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Title: Social transformation and personal transition : experiences of women entrepreneurs in Leipzig.
Author: Beutel, Monika
ISNI:       0000 0001 3462 7715
Awarding Body: City University, London
Current Institution: City, University of London
Date of Award: 2008
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The transformation to a capitalist market society and the unification of East and West Germany in 1990 created immense economic and social changes in East Germany (the former German Democratic Republic). Economic restructuring led to massive unemployment which in turn caused social dislocations including changes in the gender division of labour. Previously East German women had identified with their dual roles as both workers and mothers but market reforms combined with the extension of the Federal Republic of Germany's (West Germany's) legal and welfare regimes to East Germany profoundly affected women's work and employment opportunities. This study documents the main changes to gender relations that took place as a result of economic and institutional changes in East Germany and goes on to investigate in detail one set of responses, by looking at a small sample of women in Leipzig who chose selfemployment (or entrepreneurship) as a vehicle for reconstructing their identities in a way that both maintains what they value about their former real-socialist identities, and also firmly embraces what they value about the new market society - autonomy, control and choice. Most of the women took up self-employment out of necessity, against the backdrop of local employment conditions at the time. The research also examines some of the challenges that these women faced in starting their own businesses, and the role of family and other networks. East German women have been characterised as losers from unification; the move to self-employment was a means of limiting such loss and of preserving their identities as 'qualified workers' while adapting to the new market society.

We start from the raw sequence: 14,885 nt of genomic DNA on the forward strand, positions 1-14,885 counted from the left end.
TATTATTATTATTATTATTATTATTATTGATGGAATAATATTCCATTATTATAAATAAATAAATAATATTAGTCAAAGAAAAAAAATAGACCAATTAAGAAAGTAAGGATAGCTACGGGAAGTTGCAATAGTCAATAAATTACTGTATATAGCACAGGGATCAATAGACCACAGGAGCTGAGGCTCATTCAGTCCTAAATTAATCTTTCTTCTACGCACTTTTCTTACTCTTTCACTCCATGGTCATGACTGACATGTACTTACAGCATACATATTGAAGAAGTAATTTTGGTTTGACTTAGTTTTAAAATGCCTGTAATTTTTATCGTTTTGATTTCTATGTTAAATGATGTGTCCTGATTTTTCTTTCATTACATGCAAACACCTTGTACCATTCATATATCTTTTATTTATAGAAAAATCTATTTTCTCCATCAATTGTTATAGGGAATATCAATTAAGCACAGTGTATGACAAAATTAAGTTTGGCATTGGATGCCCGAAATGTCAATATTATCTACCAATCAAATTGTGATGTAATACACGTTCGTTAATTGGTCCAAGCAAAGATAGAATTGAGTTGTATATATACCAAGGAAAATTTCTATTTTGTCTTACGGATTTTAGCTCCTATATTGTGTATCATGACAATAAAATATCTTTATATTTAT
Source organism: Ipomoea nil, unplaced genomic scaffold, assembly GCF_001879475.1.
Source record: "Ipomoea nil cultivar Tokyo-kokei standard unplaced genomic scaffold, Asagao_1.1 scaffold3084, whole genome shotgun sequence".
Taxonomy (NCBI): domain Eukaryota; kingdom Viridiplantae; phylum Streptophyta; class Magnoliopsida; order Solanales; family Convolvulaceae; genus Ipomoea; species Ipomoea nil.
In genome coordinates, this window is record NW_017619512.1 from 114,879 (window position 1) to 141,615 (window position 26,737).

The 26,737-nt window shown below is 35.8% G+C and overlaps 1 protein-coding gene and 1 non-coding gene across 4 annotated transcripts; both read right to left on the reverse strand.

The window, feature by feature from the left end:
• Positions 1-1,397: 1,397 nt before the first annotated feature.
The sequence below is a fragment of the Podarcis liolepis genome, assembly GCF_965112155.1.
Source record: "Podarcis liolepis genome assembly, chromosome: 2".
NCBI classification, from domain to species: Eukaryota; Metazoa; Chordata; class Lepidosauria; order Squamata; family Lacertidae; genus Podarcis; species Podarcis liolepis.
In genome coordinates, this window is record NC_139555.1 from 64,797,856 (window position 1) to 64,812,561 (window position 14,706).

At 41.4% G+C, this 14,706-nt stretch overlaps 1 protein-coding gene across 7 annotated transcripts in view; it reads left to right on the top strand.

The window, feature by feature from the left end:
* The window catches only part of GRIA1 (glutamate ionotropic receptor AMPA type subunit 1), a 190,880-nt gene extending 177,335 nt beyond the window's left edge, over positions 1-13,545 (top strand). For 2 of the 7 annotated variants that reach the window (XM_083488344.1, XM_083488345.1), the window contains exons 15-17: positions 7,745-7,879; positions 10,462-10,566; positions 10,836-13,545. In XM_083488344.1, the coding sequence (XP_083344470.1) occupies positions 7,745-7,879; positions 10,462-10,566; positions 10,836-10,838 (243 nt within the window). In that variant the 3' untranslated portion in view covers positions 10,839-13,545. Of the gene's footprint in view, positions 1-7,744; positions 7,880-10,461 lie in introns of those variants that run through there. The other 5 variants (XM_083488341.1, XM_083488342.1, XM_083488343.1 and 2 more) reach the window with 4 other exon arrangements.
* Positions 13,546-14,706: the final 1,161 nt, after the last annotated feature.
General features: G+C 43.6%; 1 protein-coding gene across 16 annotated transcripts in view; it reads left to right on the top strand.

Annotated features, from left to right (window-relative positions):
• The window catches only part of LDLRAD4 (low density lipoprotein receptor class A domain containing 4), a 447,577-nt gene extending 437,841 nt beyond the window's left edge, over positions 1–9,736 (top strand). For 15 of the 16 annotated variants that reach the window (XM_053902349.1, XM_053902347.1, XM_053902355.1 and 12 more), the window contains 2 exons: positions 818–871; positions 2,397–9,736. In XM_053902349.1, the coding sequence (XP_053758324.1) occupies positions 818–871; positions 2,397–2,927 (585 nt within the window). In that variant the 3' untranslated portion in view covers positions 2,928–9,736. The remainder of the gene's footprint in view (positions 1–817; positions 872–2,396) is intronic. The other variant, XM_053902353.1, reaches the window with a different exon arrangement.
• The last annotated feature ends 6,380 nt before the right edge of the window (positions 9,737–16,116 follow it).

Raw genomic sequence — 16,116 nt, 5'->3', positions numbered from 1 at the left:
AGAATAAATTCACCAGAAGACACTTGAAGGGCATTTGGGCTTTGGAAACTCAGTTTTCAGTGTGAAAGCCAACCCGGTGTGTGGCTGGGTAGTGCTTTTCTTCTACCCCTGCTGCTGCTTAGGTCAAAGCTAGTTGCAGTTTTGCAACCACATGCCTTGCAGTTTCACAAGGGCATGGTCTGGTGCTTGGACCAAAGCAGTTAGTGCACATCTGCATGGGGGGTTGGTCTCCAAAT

Supervisor: Not available Sponsor: Not available
Qualification Name: Thesis (Ph.D.) Qualification Level: Doctoral
EThOS ID:  DOI: Not available